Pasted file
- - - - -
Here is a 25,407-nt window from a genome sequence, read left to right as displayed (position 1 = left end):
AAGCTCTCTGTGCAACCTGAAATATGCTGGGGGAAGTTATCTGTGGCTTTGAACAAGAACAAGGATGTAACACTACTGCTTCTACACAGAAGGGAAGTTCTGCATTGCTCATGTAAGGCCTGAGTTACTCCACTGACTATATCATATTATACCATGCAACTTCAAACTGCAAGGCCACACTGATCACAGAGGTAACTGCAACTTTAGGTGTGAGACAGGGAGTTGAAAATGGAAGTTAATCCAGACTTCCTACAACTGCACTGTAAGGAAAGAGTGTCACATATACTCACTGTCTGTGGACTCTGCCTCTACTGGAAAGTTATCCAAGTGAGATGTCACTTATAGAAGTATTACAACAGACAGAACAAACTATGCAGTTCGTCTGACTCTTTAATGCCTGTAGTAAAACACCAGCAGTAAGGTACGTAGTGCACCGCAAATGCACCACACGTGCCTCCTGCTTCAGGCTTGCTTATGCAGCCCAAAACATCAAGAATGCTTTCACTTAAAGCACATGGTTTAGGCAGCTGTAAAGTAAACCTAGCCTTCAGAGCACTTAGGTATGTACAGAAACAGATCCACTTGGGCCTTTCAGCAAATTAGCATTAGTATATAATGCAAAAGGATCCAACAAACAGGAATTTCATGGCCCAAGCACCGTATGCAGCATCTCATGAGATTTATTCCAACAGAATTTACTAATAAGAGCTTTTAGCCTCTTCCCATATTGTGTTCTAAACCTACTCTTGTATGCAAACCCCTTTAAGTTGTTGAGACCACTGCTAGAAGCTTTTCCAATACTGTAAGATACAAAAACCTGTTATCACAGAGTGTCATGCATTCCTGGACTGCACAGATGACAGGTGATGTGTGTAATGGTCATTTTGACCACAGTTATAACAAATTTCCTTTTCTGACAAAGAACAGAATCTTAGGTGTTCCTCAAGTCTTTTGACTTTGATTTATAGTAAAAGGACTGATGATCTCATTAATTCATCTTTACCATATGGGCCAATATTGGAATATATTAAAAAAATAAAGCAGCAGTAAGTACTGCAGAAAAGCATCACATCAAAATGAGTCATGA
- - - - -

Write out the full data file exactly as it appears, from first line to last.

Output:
Here is a 25,407-nt window from a genome sequence, read left to right as displayed (position 1 = left end):
AAGCTCTCTGTGCAACCTGAAATATGCTGGGGGAAGTTATCTGTGGCTTTGAACAAGAACAAGGATGTAACACTACTGCTTCTACACAGAAGGGAAGTTCTGCATTGCTCATGTAAGGCCTGAGTTACTCCACTGACTATATCATATTATACCATGCAACTTCAAACTGCAAGGCCACACTGATCACAGAGGTAACTGCAACTTTAGGTGTGAGACAGGGAGTTGAAAATGGAAGTTAATCCAGACTTCCTACAACTGCACTGTAAGGAAAGAGTGTCACATATACTCACTGTCTGTGGACTCTGCCTCTACTGGAAAGTTATCCAAGTGAGATGTCACTTATAGAAGTATTACAACAGACAGAACAAACTATGCAGTTCGTCTGACTCTTTAATGCCTGTAGTAAAACACCAGCAGTAAGGTACGTAGTGCACCGCAAATGCACCACACGTGCCTCCTGCTTCAGGCTTGCTTATGCAGCCCAAAACATCAAGAATGCTTTCACTTAAAGCACATGGTTTAGGCAGCTGTAAAGTAAACCTAGCCTTCAGAGCACTTAGGTATGTACAGAAACAGATCCACTTGGGCCTTTCAGCAAATTAGCATTAGTATATAATGCAAAAGGATCCAACAAACAGGAATTTCATGGCCCAAGCACCGTATGCAGCATCTCATGAGATTTATTCCAACAGAATTTACTAATAAGAGCTTTTAGCCTCTTCCCATATTGTGTTCTAAACCTACTCTTGTATGCAAACCCCTTTAAGTTGTTGAGACCACTGCTAGAAGCTTTTCCAATACTGTAAGATACAAAAACCTGTTATCACAGAGTGTCATGCATTCCTGGACTGCACAGATGACAGGTGATGTGTGTAATGGTCATTTTGACCACAGTTATAACAAATTTCCTTTTCTGACAAAGAACAGAATCTTAGGTGTTCCTCAAGTCTTTTGACTTTGATTTATAGTAAAAGGACTGATGATCTCATTAATTCATCTTTACCATATGGGCCAATATTGGAATATATTAAAAAAATAAAGCAGCAGTAAGTACTGCAGAAAAGCATCACATCAAAATGAGTCATGA